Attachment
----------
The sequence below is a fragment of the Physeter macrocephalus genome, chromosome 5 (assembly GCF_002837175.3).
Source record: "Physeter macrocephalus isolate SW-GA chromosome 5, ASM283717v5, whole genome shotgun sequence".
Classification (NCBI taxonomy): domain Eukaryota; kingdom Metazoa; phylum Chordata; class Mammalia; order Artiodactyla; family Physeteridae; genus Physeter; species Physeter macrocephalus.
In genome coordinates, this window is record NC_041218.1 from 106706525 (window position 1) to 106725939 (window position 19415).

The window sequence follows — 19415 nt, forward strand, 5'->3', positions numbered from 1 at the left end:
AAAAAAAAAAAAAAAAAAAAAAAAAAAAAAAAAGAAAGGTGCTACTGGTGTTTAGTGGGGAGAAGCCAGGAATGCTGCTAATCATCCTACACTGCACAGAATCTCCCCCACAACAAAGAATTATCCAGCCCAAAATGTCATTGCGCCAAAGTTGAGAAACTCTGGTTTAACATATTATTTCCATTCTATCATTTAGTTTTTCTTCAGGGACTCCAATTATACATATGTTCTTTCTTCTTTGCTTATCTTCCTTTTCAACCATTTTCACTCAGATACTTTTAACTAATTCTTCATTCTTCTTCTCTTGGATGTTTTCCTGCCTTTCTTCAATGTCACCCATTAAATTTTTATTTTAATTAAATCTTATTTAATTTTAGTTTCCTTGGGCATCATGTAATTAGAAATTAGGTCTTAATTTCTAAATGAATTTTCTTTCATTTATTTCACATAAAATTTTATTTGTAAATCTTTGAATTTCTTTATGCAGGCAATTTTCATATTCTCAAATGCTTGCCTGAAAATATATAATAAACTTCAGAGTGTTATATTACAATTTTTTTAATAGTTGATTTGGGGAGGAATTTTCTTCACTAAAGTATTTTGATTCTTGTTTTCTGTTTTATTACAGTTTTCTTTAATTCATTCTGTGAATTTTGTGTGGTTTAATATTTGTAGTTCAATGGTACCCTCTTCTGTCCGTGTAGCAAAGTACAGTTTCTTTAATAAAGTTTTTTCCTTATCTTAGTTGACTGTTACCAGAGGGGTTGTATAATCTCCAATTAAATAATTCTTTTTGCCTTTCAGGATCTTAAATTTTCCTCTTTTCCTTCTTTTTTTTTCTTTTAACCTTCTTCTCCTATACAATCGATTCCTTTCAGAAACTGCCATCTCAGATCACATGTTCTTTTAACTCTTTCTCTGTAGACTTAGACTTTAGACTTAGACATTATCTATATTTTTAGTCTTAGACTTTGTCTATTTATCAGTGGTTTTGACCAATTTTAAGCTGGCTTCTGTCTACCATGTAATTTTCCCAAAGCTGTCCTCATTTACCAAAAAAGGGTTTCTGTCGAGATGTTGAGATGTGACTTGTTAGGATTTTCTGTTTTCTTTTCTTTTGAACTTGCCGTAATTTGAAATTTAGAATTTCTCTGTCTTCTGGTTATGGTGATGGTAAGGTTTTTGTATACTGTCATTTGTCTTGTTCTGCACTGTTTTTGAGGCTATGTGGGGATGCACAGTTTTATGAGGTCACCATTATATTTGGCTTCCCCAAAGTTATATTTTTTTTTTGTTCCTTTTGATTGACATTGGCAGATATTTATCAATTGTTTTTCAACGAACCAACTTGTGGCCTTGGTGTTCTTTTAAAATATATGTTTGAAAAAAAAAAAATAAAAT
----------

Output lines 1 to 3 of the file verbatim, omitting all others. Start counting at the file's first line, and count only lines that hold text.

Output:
The sequence below is a fragment of the Physeter macrocephalus genome, chromosome 5 (assembly GCF_002837175.3).
Source record: "Physeter macrocephalus isolate SW-GA chromosome 5, ASM283717v5, whole genome shotgun sequence".
Classification (NCBI taxonomy): domain Eukaryota; kingdom Metazoa; phylum Chordata; class Mammalia; order Artiodactyla; family Physeteridae; genus Physeter; species Physeter macrocephalus.